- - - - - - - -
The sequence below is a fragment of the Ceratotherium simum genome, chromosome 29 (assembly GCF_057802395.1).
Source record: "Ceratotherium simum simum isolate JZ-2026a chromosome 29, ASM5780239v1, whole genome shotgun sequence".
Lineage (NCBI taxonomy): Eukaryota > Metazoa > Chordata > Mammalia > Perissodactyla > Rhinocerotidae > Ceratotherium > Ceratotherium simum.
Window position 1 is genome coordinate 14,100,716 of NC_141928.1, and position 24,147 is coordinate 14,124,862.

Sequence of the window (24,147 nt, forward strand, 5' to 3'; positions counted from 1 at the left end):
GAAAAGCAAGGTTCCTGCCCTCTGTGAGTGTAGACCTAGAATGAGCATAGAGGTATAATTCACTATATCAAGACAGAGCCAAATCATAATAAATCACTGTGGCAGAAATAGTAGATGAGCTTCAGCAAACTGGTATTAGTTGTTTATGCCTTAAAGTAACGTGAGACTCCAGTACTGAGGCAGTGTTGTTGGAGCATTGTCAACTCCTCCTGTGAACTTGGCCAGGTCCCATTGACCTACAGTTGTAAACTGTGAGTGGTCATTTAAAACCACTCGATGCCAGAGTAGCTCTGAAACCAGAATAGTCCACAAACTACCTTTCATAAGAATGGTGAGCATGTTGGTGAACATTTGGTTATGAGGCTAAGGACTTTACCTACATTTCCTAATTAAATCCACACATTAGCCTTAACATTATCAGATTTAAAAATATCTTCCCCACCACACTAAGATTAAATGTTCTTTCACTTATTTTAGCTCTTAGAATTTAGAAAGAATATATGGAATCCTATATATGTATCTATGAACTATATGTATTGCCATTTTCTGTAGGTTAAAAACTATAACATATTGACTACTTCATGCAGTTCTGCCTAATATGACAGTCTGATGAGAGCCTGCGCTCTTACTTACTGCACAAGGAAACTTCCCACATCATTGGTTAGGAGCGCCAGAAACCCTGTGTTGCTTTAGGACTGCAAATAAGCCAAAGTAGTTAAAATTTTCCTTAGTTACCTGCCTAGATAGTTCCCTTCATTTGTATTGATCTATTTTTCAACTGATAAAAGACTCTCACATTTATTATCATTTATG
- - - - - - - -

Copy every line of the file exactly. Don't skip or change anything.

The sequence below is a fragment of the Ceratotherium simum genome, chromosome 29 (assembly GCF_057802395.1).
Source record: "Ceratotherium simum simum isolate JZ-2026a chromosome 29, ASM5780239v1, whole genome shotgun sequence".
Lineage (NCBI taxonomy): Eukaryota > Metazoa > Chordata > Mammalia > Perissodactyla > Rhinocerotidae > Ceratotherium > Ceratotherium simum.
Window position 1 is genome coordinate 14,100,716 of NC_141928.1, and position 24,147 is coordinate 14,124,862.

Sequence of the window (24,147 nt, forward strand, 5' to 3'; positions counted from 1 at the left end):
GAAAAGCAAGGTTCCTGCCCTCTGTGAGTGTAGACCTAGAATGAGCATAGAGGTATAATTCACTATATCAAGACAGAGCCAAATCATAATAAATCACTGTGGCAGAAATAGTAGATGAGCTTCAGCAAACTGGTATTAGTTGTTTATGCCTTAAAGTAACGTGAGACTCCAGTACTGAGGCAGTGTTGTTGGAGCATTGTCAACTCCTCCTGTGAACTTGGCCAGGTCCCATTGACCTACAGTTGTAAACTGTGAGTGGTCATTTAAAACCACTCGATGCCAGAGTAGCTCTGAAACCAGAATAGTCCACAAACTACCTTTCATAAGAATGGTGAGCATGTTGGTGAACATTTGGTTATGAGGCTAAGGACTTTACCTACATTTCCTAATTAAATCCACACATTAGCCTTAACATTATCAGATTTAAAAATATCTTCCCCACCACACTAAGATTAAATGTTCTTTCACTTATTTTAGCTCTTAGAATTTAGAAAGAATATATGGAATCCTATATATGTATCTATGAACTATATGTATTGCCATTTTCTGTAGGTTAAAAACTATAACATATTGACTACTTCATGCAGTTCTGCCTAATATGACAGTCTGATGAGAGCCTGCGCTCTTACTTACTGCACAAGGAAACTTCCCACATCATTGGTTAGGAGCGCCAGAAACCCTGTGTTGCTTTAGGACTGCAAATAAGCCAAAGTAGTTAAAATTTTCCTTAGTTACCTGCCTAGATAGTTCCCTTCATTTGTATTGATCTATTTTTCAACTGATAAAAGACTCTCACATTTATTATCATTTATG